For some reason she’d scream out only the “doe, doe, doe” portion with an intensity that would send slobber flying and laughter ringing in my little Volkswagen.  I’d laugh with her as we headed down the dark road towards home, enjoying the bliss that she’d found in mimicking my words. 

Then, as quickly as it started, the laughter stopped.  She took her ever-present, deflated ball and began to tap it against her mouth in a quiet, rhythmic cadence that signaled an introspective moment.  I’ve learned to take advantage of those sudden shifts in mood, to use them for what I call “free-floating”.  It’s a chance for me to let my guard down and think about my own world with all the selfishness I care to muster. We drove along for a number of miles, with me silently marveling at how grown-up she seemed, sitting there in the front seat.  I’d taken to having her sit in the front seat because it was easier to visually manage her there.  When she’d drop her assortment of comfort toys, I could simply reach down for them rather than rummage with one hand behind the seat while trying to drive.

Quick as a rattlesnake, her left hand swings at my right arm – spinning the steering wheel a quarter turn to the left, sending me directly over the centerline.  In my over reaction, the car slid a bit on the ice but quickly regained its proper location on the road.  I instinctively yelled “NO!” to her and was rewarded with a deep, cynical laugh.  She immediately reached out to do it again but this time I allowed her contact to flex my arm – the car holding fast in the right lane.  I drove on using only my left arm, holding my right arm in reserve to fiend off her next attempt.  There was no place to safely stop on this road and move her to the back seat so I drove on; that beautiful earlier interlude of singing having been replaced with a panicky and very confrontational mood.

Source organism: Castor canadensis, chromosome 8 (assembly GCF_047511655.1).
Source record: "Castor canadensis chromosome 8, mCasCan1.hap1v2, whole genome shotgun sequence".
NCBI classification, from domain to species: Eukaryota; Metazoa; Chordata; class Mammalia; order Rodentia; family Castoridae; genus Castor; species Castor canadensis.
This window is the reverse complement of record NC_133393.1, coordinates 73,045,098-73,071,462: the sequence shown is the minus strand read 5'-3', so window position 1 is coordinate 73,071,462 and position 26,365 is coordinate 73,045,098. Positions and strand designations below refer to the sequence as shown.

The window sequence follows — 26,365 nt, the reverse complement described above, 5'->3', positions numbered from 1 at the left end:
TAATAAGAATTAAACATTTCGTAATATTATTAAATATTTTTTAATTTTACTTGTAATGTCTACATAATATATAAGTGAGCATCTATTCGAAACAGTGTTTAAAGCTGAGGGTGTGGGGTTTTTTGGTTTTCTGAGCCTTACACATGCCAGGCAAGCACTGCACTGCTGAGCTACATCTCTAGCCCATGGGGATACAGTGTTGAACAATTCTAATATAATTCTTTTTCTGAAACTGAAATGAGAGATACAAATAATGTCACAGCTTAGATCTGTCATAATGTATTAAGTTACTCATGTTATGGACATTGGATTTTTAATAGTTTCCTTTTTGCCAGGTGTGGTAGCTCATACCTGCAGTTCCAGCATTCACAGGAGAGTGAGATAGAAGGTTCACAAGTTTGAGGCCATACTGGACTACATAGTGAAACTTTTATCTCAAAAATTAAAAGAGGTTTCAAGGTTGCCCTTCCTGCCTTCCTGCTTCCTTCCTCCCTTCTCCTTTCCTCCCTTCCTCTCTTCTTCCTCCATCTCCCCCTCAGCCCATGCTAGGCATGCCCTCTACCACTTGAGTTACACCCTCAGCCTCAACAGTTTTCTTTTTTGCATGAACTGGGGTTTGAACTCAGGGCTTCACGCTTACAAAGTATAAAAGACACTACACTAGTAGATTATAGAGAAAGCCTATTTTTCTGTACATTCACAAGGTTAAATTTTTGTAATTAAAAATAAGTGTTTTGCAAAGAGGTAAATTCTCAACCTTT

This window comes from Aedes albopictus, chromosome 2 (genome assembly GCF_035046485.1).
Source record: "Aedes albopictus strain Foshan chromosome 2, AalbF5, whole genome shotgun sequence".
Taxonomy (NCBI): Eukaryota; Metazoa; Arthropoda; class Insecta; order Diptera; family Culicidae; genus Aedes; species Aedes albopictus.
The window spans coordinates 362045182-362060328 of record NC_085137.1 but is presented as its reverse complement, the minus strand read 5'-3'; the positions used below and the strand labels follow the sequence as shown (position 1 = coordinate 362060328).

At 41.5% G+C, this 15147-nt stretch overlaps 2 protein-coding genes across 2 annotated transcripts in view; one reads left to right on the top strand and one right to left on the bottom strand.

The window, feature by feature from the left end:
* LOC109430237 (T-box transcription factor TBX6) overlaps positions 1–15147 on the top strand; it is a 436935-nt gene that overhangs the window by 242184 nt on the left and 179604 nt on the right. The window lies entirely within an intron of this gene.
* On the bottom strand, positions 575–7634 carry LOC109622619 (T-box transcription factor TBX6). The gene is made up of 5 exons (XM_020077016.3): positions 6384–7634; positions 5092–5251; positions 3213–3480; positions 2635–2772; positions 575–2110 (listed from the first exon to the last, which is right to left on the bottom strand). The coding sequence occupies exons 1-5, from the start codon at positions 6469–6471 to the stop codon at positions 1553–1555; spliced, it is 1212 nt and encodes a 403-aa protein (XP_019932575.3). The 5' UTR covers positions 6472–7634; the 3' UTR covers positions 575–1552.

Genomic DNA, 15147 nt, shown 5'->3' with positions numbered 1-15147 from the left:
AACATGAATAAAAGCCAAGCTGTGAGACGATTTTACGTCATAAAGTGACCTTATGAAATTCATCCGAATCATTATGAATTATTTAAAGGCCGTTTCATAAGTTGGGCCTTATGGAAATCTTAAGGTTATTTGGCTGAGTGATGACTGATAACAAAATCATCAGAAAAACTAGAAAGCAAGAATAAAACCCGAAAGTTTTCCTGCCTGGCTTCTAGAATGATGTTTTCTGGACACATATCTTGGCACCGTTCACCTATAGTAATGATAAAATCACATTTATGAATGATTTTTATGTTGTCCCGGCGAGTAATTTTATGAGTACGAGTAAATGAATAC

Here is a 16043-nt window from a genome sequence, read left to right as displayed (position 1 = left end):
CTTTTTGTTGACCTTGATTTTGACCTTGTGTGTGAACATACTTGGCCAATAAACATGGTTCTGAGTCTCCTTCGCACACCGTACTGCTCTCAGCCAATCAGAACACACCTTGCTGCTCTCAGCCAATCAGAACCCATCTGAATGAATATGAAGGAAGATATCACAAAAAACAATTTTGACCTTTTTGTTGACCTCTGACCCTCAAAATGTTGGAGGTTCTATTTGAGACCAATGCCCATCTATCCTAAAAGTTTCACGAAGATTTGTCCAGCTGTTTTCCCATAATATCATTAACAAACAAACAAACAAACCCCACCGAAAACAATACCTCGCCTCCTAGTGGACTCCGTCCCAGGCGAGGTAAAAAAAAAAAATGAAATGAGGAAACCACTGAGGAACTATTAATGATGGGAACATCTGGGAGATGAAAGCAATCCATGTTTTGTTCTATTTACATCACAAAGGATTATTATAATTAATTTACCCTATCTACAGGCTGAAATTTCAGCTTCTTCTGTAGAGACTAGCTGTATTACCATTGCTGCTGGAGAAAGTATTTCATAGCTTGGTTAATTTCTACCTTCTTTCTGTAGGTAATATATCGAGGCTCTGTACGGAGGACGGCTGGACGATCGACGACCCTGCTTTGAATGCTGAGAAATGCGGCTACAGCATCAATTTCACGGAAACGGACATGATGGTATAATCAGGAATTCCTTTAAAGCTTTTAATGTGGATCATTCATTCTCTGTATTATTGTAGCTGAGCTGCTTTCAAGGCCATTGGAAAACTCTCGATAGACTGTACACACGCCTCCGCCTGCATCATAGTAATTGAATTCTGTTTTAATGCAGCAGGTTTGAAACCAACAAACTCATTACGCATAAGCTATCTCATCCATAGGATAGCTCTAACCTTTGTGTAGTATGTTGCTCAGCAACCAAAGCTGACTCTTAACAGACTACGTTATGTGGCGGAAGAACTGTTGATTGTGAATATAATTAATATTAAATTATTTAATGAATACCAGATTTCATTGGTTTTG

I was angry with her now.  Angry about the destroyed beauty of the moment, angry for the hazard she’d put us into, angry about the insistent attempt at doing it again.  No doubt she’d find catching a face full of airbag as thrilling as a new type of extreme sport, I on the other hand, had no desire for it or it’s implications.  For the last 5 miles, I drove defensively – holding her hand as best I could, ignoring the sharp fingernails as they dug deep into the back of my hand as she tried to wrestle free.